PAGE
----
Candidate for District 1
Yes. In order to further police reform, it is essential to begin addressing root causes of issues within policing — one of the most consistent being abuse of power and access to disciplinary records. I would push for this and advocate for the creation of a database that includes an extensive record of those with disciplinary records from obtaining law enforcement jobs. We have seen officers with disciplinary records of concern be transferred to other departments and acquire jobs as officers, including those who’ve murdered civilians and others in extrajudicial actions. I have worked with our state’s Attorneys General on reforms in June 2020, and if elected, I will continue to work with her and her office to push for state level reforms and changes as well, including this.
Yes. Cities like Wilmington, who have an overwhelming Black population, are often subjected to asset forfeiture abuse. The initial use of this practice has been manipulated to impact individuals who often commit no wrongdoing, an alienation of a person’s presumption of innocence until proven guilty. I will write and champion the ordinance that prohibits Wilmington police from engaging in civil asset forfeiture.
Yes. While some believe the issue of police collecting and publishing data may be problematic, it is essential to understanding the level of racial profiling and where we need to change laws and practices that are subjected to abuse of power. In order to have police accountability and reform, we must understand and access this data.
Yes. Law enforcement is a complex issue. There are traumatic experiences that officers experience, and left untreated has shown what could happen to the development of issues that impacts job performance and personal judgement. Some officers are often former military, and the level of mental health issues associated with deployment and training has remained a consistent issue amongst veterans. I believe that people should have healthcare that provides access to mental health support, including our police officers.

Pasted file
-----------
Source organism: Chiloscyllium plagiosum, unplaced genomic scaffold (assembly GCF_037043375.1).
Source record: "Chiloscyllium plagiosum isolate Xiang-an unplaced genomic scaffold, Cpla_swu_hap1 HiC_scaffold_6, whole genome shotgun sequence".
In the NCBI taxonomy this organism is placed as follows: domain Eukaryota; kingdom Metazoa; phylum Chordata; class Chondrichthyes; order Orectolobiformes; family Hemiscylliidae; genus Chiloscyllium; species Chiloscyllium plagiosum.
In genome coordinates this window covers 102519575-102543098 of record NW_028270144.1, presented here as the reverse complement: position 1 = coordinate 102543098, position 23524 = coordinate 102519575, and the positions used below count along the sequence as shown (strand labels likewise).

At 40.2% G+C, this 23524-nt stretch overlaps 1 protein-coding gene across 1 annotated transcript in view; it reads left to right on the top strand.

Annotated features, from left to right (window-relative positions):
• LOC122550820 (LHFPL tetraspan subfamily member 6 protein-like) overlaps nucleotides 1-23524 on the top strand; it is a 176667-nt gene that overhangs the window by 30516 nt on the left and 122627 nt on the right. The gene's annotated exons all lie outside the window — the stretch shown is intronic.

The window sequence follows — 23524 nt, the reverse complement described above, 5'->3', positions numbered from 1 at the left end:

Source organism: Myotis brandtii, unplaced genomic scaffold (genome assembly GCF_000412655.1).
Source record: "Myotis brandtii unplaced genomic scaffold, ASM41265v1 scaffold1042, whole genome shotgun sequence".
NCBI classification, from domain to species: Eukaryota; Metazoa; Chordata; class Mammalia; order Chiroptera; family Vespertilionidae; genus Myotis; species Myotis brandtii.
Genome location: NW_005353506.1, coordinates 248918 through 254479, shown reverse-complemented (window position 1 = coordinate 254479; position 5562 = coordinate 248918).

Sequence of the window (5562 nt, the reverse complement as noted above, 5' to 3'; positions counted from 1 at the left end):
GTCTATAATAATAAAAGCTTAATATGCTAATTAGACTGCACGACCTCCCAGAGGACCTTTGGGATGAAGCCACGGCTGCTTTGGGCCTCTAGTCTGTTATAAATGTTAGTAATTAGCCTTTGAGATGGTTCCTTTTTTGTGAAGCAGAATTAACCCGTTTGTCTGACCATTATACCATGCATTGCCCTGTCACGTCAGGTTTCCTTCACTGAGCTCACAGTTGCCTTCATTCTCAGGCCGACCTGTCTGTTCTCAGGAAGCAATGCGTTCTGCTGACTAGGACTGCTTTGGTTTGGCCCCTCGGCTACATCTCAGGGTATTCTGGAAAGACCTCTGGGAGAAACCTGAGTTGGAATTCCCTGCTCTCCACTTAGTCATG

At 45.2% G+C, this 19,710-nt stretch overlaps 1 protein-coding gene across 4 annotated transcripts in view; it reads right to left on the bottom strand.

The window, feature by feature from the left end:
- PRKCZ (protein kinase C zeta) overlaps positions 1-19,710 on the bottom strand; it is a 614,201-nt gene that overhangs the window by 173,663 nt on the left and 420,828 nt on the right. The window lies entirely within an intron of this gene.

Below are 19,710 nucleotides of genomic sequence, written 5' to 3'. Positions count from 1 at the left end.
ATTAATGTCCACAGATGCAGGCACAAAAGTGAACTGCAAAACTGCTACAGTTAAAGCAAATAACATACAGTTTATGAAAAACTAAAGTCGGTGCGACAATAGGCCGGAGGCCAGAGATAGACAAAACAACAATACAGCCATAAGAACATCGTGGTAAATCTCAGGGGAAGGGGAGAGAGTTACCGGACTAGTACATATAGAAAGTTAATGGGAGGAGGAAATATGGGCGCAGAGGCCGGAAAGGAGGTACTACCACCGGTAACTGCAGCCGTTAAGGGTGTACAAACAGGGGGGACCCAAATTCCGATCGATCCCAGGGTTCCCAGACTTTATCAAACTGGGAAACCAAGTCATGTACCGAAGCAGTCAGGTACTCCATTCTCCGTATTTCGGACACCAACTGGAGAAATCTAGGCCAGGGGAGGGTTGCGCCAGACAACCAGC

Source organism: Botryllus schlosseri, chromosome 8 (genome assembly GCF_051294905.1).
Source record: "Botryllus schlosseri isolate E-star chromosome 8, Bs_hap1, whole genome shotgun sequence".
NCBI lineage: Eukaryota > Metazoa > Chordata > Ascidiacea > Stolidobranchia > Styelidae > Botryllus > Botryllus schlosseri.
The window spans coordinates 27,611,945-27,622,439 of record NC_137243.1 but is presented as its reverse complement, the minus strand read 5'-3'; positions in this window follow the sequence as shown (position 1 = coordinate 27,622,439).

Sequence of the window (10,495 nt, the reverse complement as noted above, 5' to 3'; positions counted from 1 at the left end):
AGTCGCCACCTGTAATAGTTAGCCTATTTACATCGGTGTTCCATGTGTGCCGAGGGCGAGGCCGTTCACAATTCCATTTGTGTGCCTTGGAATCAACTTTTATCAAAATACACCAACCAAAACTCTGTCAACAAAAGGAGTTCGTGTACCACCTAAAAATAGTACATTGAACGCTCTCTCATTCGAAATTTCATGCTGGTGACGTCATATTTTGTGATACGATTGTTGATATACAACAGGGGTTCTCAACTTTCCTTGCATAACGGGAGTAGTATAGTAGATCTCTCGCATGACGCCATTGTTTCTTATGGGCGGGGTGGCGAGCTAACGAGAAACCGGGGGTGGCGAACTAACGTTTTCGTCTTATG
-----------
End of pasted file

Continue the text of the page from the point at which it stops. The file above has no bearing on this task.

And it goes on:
Yes. Our officials have dragged their feet on this issue. I have pushed for this for a long time. We know the role body cameras play and it’s about time every officer is issued one.
Yes. The practice of limiting footage to specific parties allows for deception and often blocking those who are related to subjects within the footage. This should be public record, and archived with other information like disciplinary records. We must end qualified immunity and normalize the practice of shielding officers from being held accountable as public servants.
Yes. No knock warrants make up around 40 percent (about 20,000 per year) of all warrants and have became a common feature of policing during the War on Drugs in the 1980s. Since, it has led to the deaths of innocent people — most recently Breonna Taylor in Louisville, Kentucky. Further, we have seen reports of false incidents through acts of doxxing or “swatting”, where depending on the severity of the report a swat team or highly militarized police force will raid a residence with the use of no knock practices. While it’s a complex and multilayered issues, the solution is very simple: ban and end no knock warrants and practices. If elected, I will seek to lead on this issue and push for the ordinance to end it once and for all.